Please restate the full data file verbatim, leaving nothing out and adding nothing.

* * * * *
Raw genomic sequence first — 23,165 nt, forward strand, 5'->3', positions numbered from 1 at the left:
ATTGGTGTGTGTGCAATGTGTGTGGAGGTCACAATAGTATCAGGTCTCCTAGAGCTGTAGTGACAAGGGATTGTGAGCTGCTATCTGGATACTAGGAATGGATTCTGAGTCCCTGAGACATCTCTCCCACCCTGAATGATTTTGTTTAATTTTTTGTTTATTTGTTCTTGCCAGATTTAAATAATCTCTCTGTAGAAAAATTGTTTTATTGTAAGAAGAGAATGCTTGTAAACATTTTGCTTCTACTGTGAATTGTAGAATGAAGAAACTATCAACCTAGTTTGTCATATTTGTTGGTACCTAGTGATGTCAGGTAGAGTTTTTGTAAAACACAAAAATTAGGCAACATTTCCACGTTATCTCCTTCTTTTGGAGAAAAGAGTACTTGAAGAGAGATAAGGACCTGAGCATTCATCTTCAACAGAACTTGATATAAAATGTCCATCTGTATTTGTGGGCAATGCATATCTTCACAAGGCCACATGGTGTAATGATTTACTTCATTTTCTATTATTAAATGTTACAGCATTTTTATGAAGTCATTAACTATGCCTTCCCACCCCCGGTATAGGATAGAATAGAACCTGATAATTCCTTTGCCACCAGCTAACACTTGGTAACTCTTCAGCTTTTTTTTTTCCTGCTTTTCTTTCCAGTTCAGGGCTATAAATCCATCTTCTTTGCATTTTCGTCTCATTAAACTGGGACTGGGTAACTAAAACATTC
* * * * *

Raw genomic sequence first — 23,165 nt, forward strand, 5'->3', positions numbered from 1 at the left:
ATTGGTGTGTGTGCAATGTGTGTGGAGGTCACAATAGTATCAGGTCTCCTAGAGCTGTAGTGACAAGGGATTGTGAGCTGCTATCTGGATACTAGGAATGGATTCTGAGTCCCTGAGACATCTCTCCCACCCTGAATGATTTTGTTTAATTTTTTGTTTATTTGTTCTTGCCAGATTTAAATAATCTCTCTGTAGAAAAATTGTTTTATTGTAAGAAGAGAATGCTTGTAAACATTTTGCTTCTACTGTGAATTGTAGAATGAAGAAACTATCAACCTAGTTTGTCATATTTGTTGGTACCTAGTGATGTCAGGTAGAGTTTTTGTAAAACACAAAAATTAGGCAACATTTCCACGTTATCTCCTTCTTTTGGAGAAAAGAGTACTTGAAGAGAGATAAGGACCTGAGCATTCATCTTCAACAGAACTTGATATAAAATGTCCATCTGTATTTGTGGGCAATGCATATCTTCACAAGGCCACATGGTGTAATGATTTACTTCATTTTCTATTATTAAATGTTACAGCATTTTTATGAAGTCATTAACTATGCCTTCCCACCCCCGGTATAGGATAGAATAGAACCTGATAATTCCTTTGCCACCAGCTAACACTTGGTAACTCTTCAGCTTTTTTTTTTCCTGCTTTTCTTTCCAGTTCAGGGCTATAAATCCATCTTCTTTGCATTTTCGTCTCATTAAACTGGGACTGGGTAACTAAAACATTC